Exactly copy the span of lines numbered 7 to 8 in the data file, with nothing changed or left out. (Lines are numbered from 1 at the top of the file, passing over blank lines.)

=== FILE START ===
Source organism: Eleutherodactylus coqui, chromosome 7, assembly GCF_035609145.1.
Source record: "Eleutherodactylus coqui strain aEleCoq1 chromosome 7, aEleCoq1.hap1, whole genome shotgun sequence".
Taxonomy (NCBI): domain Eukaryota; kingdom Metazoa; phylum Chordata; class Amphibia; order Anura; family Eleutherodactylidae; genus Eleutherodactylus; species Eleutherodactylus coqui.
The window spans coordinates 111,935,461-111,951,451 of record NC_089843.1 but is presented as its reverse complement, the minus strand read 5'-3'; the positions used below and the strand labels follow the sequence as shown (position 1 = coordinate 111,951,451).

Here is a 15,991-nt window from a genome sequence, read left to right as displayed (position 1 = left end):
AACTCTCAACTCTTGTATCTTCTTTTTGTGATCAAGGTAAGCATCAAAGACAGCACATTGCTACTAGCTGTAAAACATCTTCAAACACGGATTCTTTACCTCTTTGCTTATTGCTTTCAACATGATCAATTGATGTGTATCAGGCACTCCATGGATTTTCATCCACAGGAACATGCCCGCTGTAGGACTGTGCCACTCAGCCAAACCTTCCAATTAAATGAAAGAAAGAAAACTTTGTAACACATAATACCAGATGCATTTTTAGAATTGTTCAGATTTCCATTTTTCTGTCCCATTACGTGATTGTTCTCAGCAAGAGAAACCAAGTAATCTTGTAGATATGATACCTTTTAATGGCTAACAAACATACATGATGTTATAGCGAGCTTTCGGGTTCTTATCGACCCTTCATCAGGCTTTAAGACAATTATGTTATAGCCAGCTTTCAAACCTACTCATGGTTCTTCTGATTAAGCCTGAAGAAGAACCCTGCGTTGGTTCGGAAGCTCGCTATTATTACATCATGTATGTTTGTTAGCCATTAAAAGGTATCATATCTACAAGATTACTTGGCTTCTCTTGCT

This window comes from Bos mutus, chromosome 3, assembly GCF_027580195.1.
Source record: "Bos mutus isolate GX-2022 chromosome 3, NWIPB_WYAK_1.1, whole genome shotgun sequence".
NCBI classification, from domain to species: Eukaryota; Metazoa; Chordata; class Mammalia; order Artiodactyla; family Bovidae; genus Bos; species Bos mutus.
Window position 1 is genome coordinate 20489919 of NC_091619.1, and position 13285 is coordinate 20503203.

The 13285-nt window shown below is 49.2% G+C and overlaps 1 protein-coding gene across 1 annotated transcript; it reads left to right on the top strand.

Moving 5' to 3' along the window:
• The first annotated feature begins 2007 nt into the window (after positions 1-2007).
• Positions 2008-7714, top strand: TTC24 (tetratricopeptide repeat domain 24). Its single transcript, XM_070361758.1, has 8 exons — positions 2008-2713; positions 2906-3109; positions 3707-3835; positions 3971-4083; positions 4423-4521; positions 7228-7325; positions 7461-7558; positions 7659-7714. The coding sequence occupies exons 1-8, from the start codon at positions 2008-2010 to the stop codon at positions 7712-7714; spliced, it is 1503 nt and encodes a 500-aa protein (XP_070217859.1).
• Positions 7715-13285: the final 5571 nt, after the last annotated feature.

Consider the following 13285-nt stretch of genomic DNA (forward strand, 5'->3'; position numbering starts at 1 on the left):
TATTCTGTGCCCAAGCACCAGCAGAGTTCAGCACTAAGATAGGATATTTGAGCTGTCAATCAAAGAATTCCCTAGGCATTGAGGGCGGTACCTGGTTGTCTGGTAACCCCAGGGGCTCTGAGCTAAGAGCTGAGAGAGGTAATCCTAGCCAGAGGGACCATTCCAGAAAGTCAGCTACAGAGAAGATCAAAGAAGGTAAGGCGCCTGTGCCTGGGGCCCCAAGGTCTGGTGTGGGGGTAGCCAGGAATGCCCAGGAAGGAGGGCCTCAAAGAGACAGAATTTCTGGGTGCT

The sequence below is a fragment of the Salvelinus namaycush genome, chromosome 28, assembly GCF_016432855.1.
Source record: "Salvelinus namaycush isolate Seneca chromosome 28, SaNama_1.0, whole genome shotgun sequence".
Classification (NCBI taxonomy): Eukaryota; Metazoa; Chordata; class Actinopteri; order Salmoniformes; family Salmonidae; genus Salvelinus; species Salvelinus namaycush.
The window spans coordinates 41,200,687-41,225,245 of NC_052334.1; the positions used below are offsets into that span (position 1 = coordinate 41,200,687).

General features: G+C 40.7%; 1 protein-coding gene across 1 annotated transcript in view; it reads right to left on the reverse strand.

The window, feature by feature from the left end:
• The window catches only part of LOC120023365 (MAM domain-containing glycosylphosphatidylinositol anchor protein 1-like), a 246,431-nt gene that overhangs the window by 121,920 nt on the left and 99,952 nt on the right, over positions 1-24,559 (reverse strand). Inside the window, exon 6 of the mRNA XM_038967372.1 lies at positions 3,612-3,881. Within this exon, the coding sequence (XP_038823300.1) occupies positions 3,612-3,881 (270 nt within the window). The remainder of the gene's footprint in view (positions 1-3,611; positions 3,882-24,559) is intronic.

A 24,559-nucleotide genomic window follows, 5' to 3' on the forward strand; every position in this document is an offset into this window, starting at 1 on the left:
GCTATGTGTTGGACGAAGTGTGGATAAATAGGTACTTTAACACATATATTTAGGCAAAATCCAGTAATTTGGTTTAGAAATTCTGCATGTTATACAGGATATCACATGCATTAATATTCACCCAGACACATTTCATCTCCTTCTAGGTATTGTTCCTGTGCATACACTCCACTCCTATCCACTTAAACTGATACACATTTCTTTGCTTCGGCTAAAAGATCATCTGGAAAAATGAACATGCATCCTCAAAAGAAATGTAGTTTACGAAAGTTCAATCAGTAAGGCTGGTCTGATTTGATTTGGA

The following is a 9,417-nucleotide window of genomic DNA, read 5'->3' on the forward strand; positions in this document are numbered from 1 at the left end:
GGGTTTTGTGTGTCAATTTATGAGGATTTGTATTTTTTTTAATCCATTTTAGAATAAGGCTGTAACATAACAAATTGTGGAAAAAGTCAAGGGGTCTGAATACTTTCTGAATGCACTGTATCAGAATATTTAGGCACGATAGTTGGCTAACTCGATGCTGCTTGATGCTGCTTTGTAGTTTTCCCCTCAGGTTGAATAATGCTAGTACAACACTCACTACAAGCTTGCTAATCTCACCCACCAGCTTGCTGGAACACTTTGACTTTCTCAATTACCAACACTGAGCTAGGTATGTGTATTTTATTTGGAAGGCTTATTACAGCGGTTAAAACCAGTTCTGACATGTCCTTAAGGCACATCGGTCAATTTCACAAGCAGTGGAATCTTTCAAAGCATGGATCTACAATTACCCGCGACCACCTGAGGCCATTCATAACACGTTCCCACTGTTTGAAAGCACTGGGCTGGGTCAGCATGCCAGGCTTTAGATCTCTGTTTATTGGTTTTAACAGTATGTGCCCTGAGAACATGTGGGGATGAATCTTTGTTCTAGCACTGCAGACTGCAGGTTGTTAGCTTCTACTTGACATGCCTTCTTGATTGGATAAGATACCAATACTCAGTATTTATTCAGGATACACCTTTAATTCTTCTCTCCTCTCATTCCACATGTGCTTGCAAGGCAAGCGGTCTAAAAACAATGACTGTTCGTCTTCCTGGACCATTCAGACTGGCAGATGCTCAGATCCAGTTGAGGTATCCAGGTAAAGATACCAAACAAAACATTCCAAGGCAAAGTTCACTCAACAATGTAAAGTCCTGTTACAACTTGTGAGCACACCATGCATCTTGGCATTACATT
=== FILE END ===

This window comes from Bos mutus, chromosome 3, assembly GCF_027580195.1.
Source record: "Bos mutus isolate GX-2022 chromosome 3, NWIPB_WYAK_1.1, whole genome shotgun sequence".